Australia sweat over Lee fitness
LONDON: Australia fast bowler Brett Lee faces a race against time to be fit for next week's third Ashes Test against England.
A side injury has forced Lee to miss the first two Tests and the Australians have suffered in his absence, losing the second Test at Lord's to go 1-0 down in the series.
The 32-year-old needs to play in the tour match against Northamptonshire, starting on Friday, to prove his fitness for the Edgbaston Test and a decision on his involvement is expected in the next 48 hours.
Australia coach Tim Nielsen knows his side's attack at Lord's lacked a pace spearhead, with left-arm quick Mitchell Johnson struggling while taking a mere three wickets for 200 runs in the match.
But he fears rushing Lee back too soon would only increase the chances of another injury lay-off.
"We will see how we go. We are progressing him," Nielsen said. "The positive thing is that in a tour game we do have the flexibility on how much we can bowl him or how much we don't bowl him.
"He hasn't bowled yet, so we just have to sit with the medical staff over the next few days and chat: about how much we need to get into him and whether it is going to progress him to the stage where he could play in the third Test.
"My feeling is, if it is not going to mean he is available to play in the third Test match, we are going to have to be really careful about rushing him back."
Lee has not played for Australia in a Test since the Boxing Day defeat to South Africa.
He displayed his credentials for a return with six first-innings wickets against England Lions last month but suffered discomfort in his ribs as a by-product.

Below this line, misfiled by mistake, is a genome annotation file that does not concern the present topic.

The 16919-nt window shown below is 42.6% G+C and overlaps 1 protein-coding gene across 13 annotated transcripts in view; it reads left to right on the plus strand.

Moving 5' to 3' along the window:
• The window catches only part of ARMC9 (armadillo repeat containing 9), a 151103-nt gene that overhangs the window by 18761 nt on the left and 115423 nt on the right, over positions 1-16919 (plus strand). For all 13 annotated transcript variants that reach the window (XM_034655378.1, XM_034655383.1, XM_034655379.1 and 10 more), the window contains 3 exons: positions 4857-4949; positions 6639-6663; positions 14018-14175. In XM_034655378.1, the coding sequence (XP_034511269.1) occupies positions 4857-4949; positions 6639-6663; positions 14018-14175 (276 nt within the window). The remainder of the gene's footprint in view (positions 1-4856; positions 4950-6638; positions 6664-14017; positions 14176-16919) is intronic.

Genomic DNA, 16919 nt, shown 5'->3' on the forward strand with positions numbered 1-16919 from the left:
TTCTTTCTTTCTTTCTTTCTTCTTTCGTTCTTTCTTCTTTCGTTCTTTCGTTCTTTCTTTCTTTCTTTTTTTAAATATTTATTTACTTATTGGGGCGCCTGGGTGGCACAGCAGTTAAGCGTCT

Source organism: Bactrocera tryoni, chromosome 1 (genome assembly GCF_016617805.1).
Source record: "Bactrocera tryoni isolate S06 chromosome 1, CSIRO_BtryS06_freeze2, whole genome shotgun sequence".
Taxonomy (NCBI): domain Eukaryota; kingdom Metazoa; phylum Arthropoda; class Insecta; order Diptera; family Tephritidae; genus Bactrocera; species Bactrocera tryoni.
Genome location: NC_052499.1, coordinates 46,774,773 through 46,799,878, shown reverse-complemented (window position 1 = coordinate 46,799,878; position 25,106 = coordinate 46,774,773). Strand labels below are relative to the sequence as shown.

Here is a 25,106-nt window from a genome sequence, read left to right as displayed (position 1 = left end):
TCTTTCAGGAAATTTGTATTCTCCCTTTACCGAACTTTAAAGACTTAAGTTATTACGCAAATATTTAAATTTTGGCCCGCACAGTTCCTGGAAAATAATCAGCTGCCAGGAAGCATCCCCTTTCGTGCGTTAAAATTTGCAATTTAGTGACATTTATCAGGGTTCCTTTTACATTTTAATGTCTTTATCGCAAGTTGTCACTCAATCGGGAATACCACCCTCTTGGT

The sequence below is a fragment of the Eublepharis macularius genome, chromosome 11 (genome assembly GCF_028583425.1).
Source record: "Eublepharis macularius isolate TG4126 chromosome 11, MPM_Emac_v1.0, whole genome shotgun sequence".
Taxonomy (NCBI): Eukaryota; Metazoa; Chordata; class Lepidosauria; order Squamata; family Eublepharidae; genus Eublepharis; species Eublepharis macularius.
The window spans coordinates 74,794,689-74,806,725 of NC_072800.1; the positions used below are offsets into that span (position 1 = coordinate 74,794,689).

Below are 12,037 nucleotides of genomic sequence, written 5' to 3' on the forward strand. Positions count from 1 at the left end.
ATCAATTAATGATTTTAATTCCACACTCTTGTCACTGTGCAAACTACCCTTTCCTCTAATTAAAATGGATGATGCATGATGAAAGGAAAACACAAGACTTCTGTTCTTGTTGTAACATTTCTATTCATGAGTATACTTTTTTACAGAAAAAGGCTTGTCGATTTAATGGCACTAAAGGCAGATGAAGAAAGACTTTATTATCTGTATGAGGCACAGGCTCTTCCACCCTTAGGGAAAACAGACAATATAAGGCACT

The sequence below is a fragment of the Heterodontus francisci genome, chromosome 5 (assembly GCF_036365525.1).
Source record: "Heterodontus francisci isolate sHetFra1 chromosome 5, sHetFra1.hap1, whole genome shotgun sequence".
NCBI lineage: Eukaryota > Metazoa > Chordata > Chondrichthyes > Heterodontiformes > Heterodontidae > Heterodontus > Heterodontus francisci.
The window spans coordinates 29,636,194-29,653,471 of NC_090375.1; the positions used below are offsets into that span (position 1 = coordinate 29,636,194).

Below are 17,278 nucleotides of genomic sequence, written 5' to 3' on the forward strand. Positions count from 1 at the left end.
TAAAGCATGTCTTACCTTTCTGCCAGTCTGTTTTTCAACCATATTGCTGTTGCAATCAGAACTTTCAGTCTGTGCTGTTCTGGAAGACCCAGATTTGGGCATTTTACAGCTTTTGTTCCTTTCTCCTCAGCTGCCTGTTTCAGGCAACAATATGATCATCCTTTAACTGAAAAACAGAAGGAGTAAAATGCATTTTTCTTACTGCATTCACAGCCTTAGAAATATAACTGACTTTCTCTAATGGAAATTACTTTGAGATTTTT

Nielsen confirmed: "The injury that he has is a bowling-specific injury and history shows if you have those injuries again it tends to be six, eight, 10 weeks before they come right, if you actually re-tear the side.
"Two, three, four overs in the nets is probably not enough to prove that he is right to go.
"If he had to bowl say 11 overs in a row, like Andrew Flintoff did at Lord's, to win a Test match for us, we would want to be comfortable that he is strong and fit enough and able to do it."
Johnson starred with the bat at Lord's but had a miserable match in his primary role as a pace bowler where he seemed to have little to fall back on when the usual accuracy generated from his low-slung action deserted him out in the middle.
The 27-year-old has been working with ex-England bowling coach Troy Cooley but Nielsen said talk of dropping Johnson for the third Test was way off-beam.
"Most importantly we need to keep things in perspective," said Nielsen. "He's had a brilliant two years, he's done nothing but improve in every Test since then, we're not hiding from the fact that he didn't have a brilliant Test here, but he got better as the Test went on, which was pleasing.
"He's been too good for us to think 'oh, he's not going to play at Edgbaston'."
Stuart Clark, the leading wicket-taker in Australia's 5-0 Ashes rout of England in 2006/07, is waiting in the wings should the tourists decide they need to make a change to their pace attack.